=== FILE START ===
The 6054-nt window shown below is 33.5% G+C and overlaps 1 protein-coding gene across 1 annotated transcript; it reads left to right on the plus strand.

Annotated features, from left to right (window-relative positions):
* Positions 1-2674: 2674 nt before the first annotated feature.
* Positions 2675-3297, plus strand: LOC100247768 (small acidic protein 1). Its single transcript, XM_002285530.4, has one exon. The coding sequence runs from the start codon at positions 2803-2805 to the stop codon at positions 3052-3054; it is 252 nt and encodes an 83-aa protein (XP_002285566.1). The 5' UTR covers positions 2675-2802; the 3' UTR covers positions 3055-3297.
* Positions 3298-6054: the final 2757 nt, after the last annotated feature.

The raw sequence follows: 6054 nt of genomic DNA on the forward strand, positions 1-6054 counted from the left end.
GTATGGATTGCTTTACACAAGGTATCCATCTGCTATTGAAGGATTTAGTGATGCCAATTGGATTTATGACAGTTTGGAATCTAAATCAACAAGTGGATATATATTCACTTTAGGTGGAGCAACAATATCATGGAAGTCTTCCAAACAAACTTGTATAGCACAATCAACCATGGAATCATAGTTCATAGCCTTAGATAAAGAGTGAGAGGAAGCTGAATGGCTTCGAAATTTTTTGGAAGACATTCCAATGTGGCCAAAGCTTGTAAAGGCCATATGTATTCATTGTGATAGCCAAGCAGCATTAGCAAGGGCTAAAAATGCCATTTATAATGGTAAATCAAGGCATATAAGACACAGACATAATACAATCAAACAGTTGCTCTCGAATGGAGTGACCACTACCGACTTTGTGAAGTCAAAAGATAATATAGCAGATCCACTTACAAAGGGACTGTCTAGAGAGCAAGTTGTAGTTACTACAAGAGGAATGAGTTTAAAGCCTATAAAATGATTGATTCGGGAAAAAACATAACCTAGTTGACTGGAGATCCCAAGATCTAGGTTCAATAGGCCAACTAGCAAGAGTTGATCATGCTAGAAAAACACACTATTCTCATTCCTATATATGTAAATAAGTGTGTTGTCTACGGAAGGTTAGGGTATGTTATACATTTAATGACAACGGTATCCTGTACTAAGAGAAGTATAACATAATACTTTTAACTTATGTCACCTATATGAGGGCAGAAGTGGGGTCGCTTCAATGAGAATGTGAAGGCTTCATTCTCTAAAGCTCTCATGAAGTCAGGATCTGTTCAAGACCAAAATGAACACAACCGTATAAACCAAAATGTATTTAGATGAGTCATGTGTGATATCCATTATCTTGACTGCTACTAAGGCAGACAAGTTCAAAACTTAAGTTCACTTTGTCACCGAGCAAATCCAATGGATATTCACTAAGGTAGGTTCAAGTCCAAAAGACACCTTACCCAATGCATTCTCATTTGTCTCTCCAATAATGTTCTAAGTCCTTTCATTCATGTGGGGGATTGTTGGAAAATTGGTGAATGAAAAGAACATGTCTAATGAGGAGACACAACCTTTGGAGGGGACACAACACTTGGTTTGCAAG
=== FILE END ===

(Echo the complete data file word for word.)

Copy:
The 6054-nt window shown below is 33.5% G+C and overlaps 1 protein-coding gene across 1 annotated transcript; it reads left to right on the plus strand.

Annotated features, from left to right (window-relative positions):
* Positions 1-2674: 2674 nt before the first annotated feature.
* Positions 2675-3297, plus strand: LOC100247768 (small acidic protein 1). Its single transcript, XM_002285530.4, has one exon. The coding sequence runs from the start codon at positions 2803-2805 to the stop codon at positions 3052-3054; it is 252 nt and encodes an 83-aa protein (XP_002285566.1). The 5' UTR covers positions 2675-2802; the 3' UTR covers positions 3055-3297.
* Positions 3298-6054: the final 2757 nt, after the last annotated feature.

The raw sequence follows: 6054 nt of genomic DNA on the forward strand, positions 1-6054 counted from the left end.
GTATGGATTGCTTTACACAAGGTATCCATCTGCTATTGAAGGATTTAGTGATGCCAATTGGATTTATGACAGTTTGGAATCTAAATCAACAAGTGGATATATATTCACTTTAGGTGGAGCAACAATATCATGGAAGTCTTCCAAACAAACTTGTATAGCACAATCAACCATGGAATCATAGTTCATAGCCTTAGATAAAGAGTGAGAGGAAGCTGAATGGCTTCGAAATTTTTTGGAAGACATTCCAATGTGGCCAAAGCTTGTAAAGGCCATATGTATTCATTGTGATAGCCAAGCAGCATTAGCAAGGGCTAAAAATGCCATTTATAATGGTAAATCAAGGCATATAAGACACAGACATAATACAATCAAACAGTTGCTCTCGAATGGAGTGACCACTACCGACTTTGTGAAGTCAAAAGATAATATAGCAGATCCACTTACAAAGGGACTGTCTAGAGAGCAAGTTGTAGTTACTACAAGAGGAATGAGTTTAAAGCCTATAAAATGATTGATTCGGGAAAAAACATAACCTAGTTGACTGGAGATCCCAAGATCTAGGTTCAATAGGCCAACTAGCAAGAGTTGATCATGCTAGAAAAACACACTATTCTCATTCCTATATATGTAAATAAGTGTGTTGTCTACGGAAGGTTAGGGTATGTTATACATTTAATGACAACGGTATCCTGTACTAAGAGAAGTATAACATAATACTTTTAACTTATGTCACCTATATGAGGGCAGAAGTGGGGTCGCTTCAATGAGAATGTGAAGGCTTCATTCTCTAAAGCTCTCATGAAGTCAGGATCTGTTCAAGACCAAAATGAACACAACCGTATAAACCAAAATGTATTTAGATGAGTCATGTGTGATATCCATTATCTTGACTGCTACTAAGGCAGACAAGTTCAAAACTTAAGTTCACTTTGTCACCGAGCAAATCCAATGGATATTCACTAAGGTAGGTTCAAGTCCAAAAGACACCTTACCCAATGCATTCTCATTTGTCTCTCCAATAATGTTCTAAGTCCTTTCATTCATGTGGGGGATTGTTGGAAAATTGGTGAATGAAAAGAACATGTCTAATGAGGAGACACAACCTTTGGAGGGGACACAACACTTGGTTTGCAAG